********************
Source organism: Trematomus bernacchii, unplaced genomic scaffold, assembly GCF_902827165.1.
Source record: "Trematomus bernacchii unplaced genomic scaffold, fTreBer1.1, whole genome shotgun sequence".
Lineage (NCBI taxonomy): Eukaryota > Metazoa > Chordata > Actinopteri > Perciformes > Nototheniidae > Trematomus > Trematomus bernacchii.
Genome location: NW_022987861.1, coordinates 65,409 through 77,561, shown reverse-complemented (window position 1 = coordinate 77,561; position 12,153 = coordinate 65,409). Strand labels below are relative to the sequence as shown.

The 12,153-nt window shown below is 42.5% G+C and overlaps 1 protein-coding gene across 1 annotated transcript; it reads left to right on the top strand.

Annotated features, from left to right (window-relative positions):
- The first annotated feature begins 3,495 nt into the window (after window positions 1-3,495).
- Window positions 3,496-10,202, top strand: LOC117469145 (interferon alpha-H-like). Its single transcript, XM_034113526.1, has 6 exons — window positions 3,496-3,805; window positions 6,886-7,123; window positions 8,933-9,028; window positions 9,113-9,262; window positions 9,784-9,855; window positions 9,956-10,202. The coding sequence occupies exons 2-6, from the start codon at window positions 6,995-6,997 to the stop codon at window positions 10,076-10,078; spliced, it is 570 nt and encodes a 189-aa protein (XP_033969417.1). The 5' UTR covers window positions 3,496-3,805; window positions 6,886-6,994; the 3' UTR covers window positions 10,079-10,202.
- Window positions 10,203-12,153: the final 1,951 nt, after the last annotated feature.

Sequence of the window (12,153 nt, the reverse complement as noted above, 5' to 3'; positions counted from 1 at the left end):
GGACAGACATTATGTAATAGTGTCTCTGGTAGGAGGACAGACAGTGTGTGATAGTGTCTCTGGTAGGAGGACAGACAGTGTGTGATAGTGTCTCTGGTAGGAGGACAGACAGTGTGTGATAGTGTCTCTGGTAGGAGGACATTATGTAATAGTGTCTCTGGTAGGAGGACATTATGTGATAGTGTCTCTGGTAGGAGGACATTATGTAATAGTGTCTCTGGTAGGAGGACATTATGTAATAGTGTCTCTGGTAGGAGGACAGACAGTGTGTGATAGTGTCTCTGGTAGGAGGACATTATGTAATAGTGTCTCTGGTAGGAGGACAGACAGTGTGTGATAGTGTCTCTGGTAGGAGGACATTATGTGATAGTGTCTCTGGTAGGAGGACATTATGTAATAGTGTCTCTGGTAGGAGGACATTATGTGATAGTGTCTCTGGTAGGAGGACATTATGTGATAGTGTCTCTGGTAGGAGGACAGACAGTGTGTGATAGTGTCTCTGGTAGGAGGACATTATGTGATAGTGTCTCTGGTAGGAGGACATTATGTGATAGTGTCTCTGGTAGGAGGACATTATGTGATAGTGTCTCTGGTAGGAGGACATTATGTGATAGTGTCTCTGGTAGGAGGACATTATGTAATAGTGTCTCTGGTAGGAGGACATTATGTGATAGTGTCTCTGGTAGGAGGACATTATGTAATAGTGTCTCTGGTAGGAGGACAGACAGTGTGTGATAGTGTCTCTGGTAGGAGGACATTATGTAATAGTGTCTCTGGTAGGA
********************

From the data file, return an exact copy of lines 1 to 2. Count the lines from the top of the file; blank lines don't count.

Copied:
Source organism: Trematomus bernacchii, unplaced genomic scaffold, assembly GCF_902827165.1.
Source record: "Trematomus bernacchii unplaced genomic scaffold, fTreBer1.1, whole genome shotgun sequence".